August 30, 2012

A few of my favourite things, part 3 – guest post by b_twin

(Part 1 -link)

(Part 2 -link)

Part 3:

Castles & Ruins

History was always one of my favourite subjects in school. Getting out there and into some textbook history is so amazing. And staring at castles and ruins and all that stonework just gives me goosebumps. An active imagination can be very useful also.

Here are a handful of (the hundreds of) shots I took when I visited the UK.

~ Lindisfarne ~

The little tidal island of Lindisfarne  – “Holy Island” – sits on the Northumbrian coastline not far from Bamburgh Castle. It was an important place for centuries and features figures such as St Aidan and St Cuthbert in its history. The ruins of the 12th Century Priory are here as well as a small fortress constructed in the 16th Century.

Lindisfarne Priory

 

Lindisfarne Castle

The day that we visited, it was a glorious day with a mild breeze – not bad considering it is notorious for its poor weather….

(Movie buffs may recognise Lindisfarne Castle as the “Mont St Pierre” in the 80s tele-movie ‘The Scarlet Pimpernel’ starring Anthony Andrews and Jane Seymour.)

 

~ Bamburgh Castle ~

One of the royal residences of the ancient Kings of Northumbria. The gale coming in off the North Sea seemed so fitting and made for some bleak atmosphere.

Bamburgh Castle - front entrance

 

Bamburgh Castle - internal walls (built at different stage to entrance)

Side-note: The Victorian-era stables were… interesting!

Bamburgh Castle - Victorian-era stable

 

 

And still in Northumbria —

~ Chillingham Castle ~

Chillingham Castle - courtyard

Not actually a ruin, although it was derelict about 50 years ago. It’s a small baronial castle – and we stayed there!

Chillingham Castle - exterior

 

~ Whitby Abbey ~

Further down along the coast is another well-known Abbey ruin: Whitby Abbey.

Whitby Abbey on a summer day

Perched high on cliffs overlooking the sea it must have been a pretty tough place to live and work. The remains of the Abbey (destroyed by not only The Dissolution but also bombs during the World Wars) attract a lot of visitors and yet they still seem to hold a vast serenity.

Whitby Abbey - upper walkway

(Have I mentioned I have a “thing” for doorways….? Probably a blog’s worth of pics. ;-) )

Again, I was absolutely blessed the days I visited (I stayed overnight in the Youth Hostel next door). Very pleasant weather – apparently you are “supposed” to get gale force winds and dull overcast weather!! I didn’t miss them a bit.

 

~ Rievaulx Abbey ~

One of the many victims to the Dissolution of the Monasteries, Rievaulx is tucked away in a secluded Yorkshire valley.

Rievaulx Abbey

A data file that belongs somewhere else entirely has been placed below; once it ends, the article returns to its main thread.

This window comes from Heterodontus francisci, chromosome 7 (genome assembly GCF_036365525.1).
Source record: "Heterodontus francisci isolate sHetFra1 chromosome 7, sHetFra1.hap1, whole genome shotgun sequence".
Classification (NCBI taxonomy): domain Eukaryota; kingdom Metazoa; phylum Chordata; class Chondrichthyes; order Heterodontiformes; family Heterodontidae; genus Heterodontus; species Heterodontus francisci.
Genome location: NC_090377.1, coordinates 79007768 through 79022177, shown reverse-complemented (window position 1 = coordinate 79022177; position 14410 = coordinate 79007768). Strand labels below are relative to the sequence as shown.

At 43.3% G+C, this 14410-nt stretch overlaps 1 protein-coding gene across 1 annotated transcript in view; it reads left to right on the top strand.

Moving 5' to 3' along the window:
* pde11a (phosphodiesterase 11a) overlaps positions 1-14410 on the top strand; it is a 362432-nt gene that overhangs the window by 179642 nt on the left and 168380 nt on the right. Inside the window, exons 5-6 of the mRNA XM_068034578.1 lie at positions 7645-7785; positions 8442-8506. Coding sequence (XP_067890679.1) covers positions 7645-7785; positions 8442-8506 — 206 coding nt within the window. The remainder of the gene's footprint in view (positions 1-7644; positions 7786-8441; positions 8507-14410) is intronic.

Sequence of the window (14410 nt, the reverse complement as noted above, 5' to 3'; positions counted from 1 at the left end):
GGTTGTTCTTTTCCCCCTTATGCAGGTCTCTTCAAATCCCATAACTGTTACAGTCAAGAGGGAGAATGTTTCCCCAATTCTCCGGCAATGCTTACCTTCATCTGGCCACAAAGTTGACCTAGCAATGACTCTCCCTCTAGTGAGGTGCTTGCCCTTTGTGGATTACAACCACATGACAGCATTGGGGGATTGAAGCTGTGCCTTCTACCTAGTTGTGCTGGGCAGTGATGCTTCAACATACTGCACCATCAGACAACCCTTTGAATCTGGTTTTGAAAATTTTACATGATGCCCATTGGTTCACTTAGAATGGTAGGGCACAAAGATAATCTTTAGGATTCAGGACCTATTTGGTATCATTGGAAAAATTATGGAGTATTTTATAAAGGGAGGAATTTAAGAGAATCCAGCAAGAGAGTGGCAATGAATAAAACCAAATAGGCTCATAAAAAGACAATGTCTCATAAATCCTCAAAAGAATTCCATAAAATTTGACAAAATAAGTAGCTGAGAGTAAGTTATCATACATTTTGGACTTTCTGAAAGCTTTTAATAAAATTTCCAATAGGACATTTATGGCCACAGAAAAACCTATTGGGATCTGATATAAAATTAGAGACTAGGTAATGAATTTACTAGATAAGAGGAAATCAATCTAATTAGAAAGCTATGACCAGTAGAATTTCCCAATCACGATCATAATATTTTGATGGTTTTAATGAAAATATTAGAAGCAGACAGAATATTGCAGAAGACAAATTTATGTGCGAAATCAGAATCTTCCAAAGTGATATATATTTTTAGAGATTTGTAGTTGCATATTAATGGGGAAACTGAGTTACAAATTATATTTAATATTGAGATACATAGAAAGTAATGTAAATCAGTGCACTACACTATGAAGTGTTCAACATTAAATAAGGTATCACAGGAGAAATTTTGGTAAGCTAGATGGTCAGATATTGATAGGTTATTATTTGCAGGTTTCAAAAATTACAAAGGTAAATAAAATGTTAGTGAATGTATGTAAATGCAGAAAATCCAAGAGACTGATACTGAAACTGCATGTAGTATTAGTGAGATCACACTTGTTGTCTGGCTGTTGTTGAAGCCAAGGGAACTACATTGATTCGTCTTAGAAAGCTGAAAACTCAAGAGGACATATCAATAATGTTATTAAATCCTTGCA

Rievaulx Abbey - inside the ruined church

Rievaulx Abbey is similar in many ways to Fountains Abbey. Just a little harder to get to and so a few less tourists. It certainly has a different atmosphere. At the time I felt almost like Fountains had lost its soul and was just a shell – magnificent nevertheless but still only a shell. Whereas Rievaulx still had the soul of a place of worship but that it was abandoned – and lonely. Maybe there was something in the Yorkshire water… ;) In any case, I found I preferred Rievaulx and its haunting grandeur.

~ Fountains Abbey ~

 

Fountains Abbey

Fountains Abbey

 

 

One of the things I love about visiting castles, especially, is to see the evidence of fortifications and the everyday functionality of the structures.

~ Pickering Castle  ~

A small baronial fortress tucked away in the Yorkshire countryside.

Pickering Castle - illustrating the "long drop" sewerage system!

 

Pickering Castle - approaching the Sallyport (internal)

 

Pickering Castle - External view of the Sallyport

 

~ Stirling Castle ~

Stirling has some good examples of defensive architecture still visible.

Stirling Castle - inside the wall, approaching a guard station

Going through the wall into one of the guard rooms.

 

Stirling Castle - remains of gate hinges and barricading mechanisms

Early “combination lock”? hehe Jokes aside, that’s set up for some serious lumps of wood!

Stirling Castle - defensive structures now become gardens :)

 

And finally, a birds-eye view of the “front door” to Warwick Castle:

Warwick Castle - Barbican and Gatehouse

Makes our “security screen doors” looks pretty inadequate!!

 

There are many, many castles in the UK – in varying states of decomposition – and I’ve really only been to a handful. This means that one day I will have to try and get back….

 

 

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